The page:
When Heidi Chamorro León, an immigrant from Mexico, told a high school teacher she would one day be a lawyer, she remembers the teacher responding with an incredulous laugh: “Ha. I’d love to see that happen.”
León, an immigrant from Oaxaca, Mexico, was 4-years old when her family moved to West Valley City.
“I know my parents worked very hard and sacrificed so much in order for me and my siblings to have a better life and more opportunities than they were given in Mexico,” she says. “They had always talked about me going to college as though it were a given.”
Despite this encouragement, León had doubts that she would make it through college. The push to help Latino students get through school seemed to end after graduation. Considering her delicate immigration status and the financial burden of college, León saw enormous obstacles.
Still, she dreamed of being a lawyer.
“It was funding from Mexico that helped me make that dream a reality,” she says. “Because when I think back to the turning point, to the moment when college became a viable option and becoming an attorney became a reality, it was when I found out funding like this was available.”
The funding León references is made by the Institute for Mexicans Abroad (IMA). Becas Scholarships go to institutions with the ultimate intent of supporting students of Mexican origin.
León received scholarships through several institutions, including the Educational Opportunities for Utah’s Children and Somos Foundation.
With help from those funds, León graduated from the University of Utah with a bachelor’s degree in comparative literature and mass communications. She went on to law school at the S.J. Quinney College of Law and later volunteered at a pro bono clinic that offered free legal advice. Following an executive order signed by President Barack Obama that established Deferred Action for Childhood Arrivals, León tried to help families through the legal process.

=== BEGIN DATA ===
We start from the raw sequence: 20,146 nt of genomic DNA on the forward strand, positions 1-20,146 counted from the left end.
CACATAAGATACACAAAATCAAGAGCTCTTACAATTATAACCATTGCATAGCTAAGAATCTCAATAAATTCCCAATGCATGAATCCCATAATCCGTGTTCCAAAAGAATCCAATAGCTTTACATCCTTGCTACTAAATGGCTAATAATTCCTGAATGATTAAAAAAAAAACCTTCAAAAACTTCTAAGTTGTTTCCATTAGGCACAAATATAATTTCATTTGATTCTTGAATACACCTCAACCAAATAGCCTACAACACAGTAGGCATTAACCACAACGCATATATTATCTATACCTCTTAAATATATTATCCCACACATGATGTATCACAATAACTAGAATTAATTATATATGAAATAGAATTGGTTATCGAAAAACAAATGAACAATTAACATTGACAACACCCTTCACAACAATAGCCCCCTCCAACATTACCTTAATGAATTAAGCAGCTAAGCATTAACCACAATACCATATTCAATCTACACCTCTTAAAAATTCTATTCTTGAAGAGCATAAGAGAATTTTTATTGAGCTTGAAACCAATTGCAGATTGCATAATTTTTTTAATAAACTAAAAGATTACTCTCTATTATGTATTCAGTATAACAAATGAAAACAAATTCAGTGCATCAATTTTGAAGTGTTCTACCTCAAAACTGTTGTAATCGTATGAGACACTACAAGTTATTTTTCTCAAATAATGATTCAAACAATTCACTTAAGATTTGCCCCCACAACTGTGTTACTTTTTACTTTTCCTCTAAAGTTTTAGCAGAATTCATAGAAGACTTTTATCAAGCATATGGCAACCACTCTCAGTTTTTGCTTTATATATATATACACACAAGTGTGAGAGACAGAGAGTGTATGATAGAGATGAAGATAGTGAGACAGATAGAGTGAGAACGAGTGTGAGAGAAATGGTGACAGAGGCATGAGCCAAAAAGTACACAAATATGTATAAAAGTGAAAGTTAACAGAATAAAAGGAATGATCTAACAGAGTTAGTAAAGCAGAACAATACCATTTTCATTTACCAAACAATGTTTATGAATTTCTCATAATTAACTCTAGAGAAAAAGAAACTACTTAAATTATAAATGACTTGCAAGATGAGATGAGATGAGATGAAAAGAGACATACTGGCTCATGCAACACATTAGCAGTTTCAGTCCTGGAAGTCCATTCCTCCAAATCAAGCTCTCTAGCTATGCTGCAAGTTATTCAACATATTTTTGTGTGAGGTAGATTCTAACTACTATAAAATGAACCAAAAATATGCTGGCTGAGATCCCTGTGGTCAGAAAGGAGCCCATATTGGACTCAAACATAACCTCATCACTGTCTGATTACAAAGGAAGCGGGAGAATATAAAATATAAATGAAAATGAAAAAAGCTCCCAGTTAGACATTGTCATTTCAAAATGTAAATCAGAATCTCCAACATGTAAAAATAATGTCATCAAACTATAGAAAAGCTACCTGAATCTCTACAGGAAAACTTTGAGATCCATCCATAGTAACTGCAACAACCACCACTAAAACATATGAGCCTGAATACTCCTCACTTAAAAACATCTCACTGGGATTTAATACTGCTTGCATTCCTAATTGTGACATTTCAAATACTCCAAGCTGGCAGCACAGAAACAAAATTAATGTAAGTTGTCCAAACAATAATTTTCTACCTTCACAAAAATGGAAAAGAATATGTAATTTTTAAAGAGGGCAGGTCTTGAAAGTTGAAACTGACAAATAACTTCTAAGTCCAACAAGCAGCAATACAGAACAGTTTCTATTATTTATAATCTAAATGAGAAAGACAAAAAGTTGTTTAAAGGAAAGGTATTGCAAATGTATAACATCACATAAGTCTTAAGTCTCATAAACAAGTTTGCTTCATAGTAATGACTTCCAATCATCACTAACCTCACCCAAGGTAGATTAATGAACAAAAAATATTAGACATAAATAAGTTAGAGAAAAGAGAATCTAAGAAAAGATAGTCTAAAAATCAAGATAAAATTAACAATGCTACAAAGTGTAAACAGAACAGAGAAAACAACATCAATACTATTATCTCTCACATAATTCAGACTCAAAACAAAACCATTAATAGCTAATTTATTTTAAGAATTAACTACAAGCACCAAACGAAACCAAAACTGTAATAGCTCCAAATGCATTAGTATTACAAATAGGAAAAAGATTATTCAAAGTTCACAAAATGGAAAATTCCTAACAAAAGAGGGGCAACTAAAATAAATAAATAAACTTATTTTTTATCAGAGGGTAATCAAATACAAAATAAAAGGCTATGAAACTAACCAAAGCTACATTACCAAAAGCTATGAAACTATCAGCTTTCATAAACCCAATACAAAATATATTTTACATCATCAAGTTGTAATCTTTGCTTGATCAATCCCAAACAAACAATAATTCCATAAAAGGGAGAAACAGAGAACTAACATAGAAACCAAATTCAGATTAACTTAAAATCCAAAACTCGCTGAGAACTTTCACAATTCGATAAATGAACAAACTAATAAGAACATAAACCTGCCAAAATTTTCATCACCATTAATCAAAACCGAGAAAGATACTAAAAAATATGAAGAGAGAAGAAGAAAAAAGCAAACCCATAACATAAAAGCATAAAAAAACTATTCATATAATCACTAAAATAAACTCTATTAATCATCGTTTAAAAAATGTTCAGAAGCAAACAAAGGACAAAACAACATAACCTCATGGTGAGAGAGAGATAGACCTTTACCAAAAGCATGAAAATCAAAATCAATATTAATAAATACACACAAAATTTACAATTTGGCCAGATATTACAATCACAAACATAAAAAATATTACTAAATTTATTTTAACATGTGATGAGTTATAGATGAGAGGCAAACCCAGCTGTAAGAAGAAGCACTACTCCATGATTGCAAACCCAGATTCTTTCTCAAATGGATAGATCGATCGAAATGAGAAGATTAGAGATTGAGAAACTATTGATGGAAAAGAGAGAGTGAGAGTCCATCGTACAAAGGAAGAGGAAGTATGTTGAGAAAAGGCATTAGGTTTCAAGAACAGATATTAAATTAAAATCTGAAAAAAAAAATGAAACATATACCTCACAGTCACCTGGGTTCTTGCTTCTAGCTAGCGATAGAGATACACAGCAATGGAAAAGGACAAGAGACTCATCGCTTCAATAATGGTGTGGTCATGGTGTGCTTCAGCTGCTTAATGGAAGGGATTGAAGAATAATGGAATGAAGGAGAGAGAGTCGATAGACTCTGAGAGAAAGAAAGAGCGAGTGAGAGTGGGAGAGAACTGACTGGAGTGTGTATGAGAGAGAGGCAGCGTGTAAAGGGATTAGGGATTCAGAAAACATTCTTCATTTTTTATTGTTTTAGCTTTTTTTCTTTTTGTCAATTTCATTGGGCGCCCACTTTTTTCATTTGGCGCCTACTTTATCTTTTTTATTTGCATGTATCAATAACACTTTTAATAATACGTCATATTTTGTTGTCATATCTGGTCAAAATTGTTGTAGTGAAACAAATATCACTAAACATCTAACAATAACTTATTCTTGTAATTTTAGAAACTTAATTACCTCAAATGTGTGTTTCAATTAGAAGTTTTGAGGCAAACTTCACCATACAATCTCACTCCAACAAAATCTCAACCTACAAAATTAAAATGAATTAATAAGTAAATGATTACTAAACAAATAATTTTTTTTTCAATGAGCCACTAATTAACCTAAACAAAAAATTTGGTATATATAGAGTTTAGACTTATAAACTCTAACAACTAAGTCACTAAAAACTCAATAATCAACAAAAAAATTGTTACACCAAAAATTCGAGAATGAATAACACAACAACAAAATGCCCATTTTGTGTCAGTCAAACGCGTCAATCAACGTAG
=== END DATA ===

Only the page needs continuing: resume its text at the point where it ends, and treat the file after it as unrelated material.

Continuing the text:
While waiting for approval to the Utah Bar, she took and passed the California Bar to be sworn in within a month. León works as a law clerk, focusing on immigration and family law, as well as criminal defense. She also serves on the board of the American Civil Liberties Union of Utah.
She shared her story to highlight the opportunity that is provided by funding made through the Consulate of Mexico to various Utah institutions.
On Tuesday morning, the consulate awarded 12 checks totaling more than $89,000. Those institutions that received the donations have agreed to match them dollar for dollar.
Javier Chagoya, cónsul de Mexico, says economic and social development for Mexican communities in the United States has a broad beneficial impact. Since its implementation in 2005, more than 44,000 students were the recipient of funds through the program.
He says in Utah, the scholarships support “low-income college students who are noticed through their academic achievements and their commitment to their local communities. IMA Becas also supports education programs for adults older than 15 and GED classes, elementary and middle school English classes and computer science.”
Chagoya recognized the recipients, as well as members of a steering committee that decides who will receive the funds.